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I wonder what happens to SSD disk if I format it in Windows.

Does it replace old data with new data or tells it to erase data just like TRIM command without filling anything instead ?

I want to use SSD on my system that seems to not allow TRIM so I would just back up whole system, format and restore periodically to keep spare blocks on SSD to help longevity and speed.

I think this question applies also to formatting of USB flash drives and SDHC cards, I guess they need to be TRIMmed too if they use the same storage technology.

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    Windows does nothing related to TRIM before win7 / S2k8R2. Please specify what software you use.
    – Eroen
    Dec 11 '11 at 23:17
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Formatting a disk is not always equivalent to performing a manual TRIM on a drive - it depends if the format utility has explicit support for it. The Windows 7 format command does happen to have support for this. As for the difference between quick/full formats on Windows, if you do a quick format, it simply deletes the partition table and file listing. If you do a full format, it also does a full bad sector check (basically the same thing as a quick, format followed by running chkdsk /R on the new partition).

Does it replace old data with new data or tells it to erase data just like TRIM command without filling anything instead?

AFAIK, nothing is ever actually overwritten. I think the sectors are simply marked as free (unless you do a full format, which as overwrites each sector). Again, this is unless you're using an operating system with explicit TRIM support. From the blog post I linked to above:

Windows 7 requests the Trim operation for more than just file delete operations. The Trim operation is fully integrated with partition- and volume-level commands like Format and Delete, with file system commands relating to truncate and compression, and with the System Restore (aka Volume Snapshot) feature.

I expect that new builds of most Linux/Unix tools also have this support built-in, although you will need to verify this on a per-distribution basis (depending on TRIM support in the first place).

I want to use SSD on my system that seems to not allow TRIM so I would just back up whole system, format and restore periodically to keep spare blocks on SSD to help longevity and speed.

This usually will not suffice, as TRIM commands are far different from standard disk writes/reads/erase commands. If your operating system does not support automatically sending TRIM commands, you need to get a tool from your SSD manufacturer to manually TRIM the drive, or use another application like hdparam.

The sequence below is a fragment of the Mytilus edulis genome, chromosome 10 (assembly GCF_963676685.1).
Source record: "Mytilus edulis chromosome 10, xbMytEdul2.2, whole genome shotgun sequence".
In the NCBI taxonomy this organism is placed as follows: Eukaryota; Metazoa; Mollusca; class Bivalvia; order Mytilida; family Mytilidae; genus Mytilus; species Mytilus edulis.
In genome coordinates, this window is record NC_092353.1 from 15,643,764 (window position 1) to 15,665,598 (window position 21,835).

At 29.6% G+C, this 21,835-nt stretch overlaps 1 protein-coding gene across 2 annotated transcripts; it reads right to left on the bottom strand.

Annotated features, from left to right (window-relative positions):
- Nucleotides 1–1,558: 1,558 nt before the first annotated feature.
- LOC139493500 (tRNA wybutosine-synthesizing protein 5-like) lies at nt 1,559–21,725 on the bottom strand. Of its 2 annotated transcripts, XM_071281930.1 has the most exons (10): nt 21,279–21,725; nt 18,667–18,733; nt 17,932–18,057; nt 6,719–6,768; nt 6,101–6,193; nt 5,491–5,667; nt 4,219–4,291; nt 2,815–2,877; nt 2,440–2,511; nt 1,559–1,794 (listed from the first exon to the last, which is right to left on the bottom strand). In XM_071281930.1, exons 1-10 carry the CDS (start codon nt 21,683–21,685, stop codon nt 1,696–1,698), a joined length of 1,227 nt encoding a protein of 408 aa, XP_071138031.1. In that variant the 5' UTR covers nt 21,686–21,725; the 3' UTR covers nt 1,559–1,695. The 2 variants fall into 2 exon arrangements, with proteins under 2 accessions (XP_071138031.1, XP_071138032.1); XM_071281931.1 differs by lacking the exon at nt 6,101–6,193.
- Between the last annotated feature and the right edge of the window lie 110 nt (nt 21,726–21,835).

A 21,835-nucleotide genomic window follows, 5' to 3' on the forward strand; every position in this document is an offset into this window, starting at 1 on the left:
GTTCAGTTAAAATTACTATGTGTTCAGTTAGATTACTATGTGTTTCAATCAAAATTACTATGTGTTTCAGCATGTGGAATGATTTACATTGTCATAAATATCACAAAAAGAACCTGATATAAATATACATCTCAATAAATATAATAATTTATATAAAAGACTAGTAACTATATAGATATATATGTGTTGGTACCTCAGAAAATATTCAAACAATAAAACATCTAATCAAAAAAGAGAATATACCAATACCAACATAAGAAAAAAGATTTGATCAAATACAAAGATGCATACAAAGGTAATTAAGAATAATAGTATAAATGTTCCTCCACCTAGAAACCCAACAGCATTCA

Final thoughts: If your operating system does not support TRIM, it would be wise to consider switching. While manually performing TRIM commands on the drive can increase the lifespan and performance of the drive (as opposed to simply doing nothing), using an operating system with explicit TRIM support will make these issues non-existent (and will make the drive last much longer than manually using a TRIM utility).

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  • I believe that all blocks are overwritten in a full format. (That is, it tests for bad blocks by overwriting them.) Dec 13 '11 at 23:58
  • @HarryJohnston good point, answer updated. Dec 14 '11 at 0:58
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    On Linux, tools like mkfs.ext4 or mkfs.f2fs don't overwrite all blocks manually, but they do attempt to discard the partition's contents via TRIM, before formatting it as ext4 or f2fs. (Partitioning tools such as fdisk do not.)
    – user1686
    Sep 4 '16 at 11:10
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Full formats DO NOT overwrite the data on the drive data area, only the filesystem control data is overwritten by a clean filesystem. Othwise unformat or recover accidentally formatted data could never work. Full Format just reads the remaining data area to verify the sectors can be read whereas quick format does not read-verify the data area.

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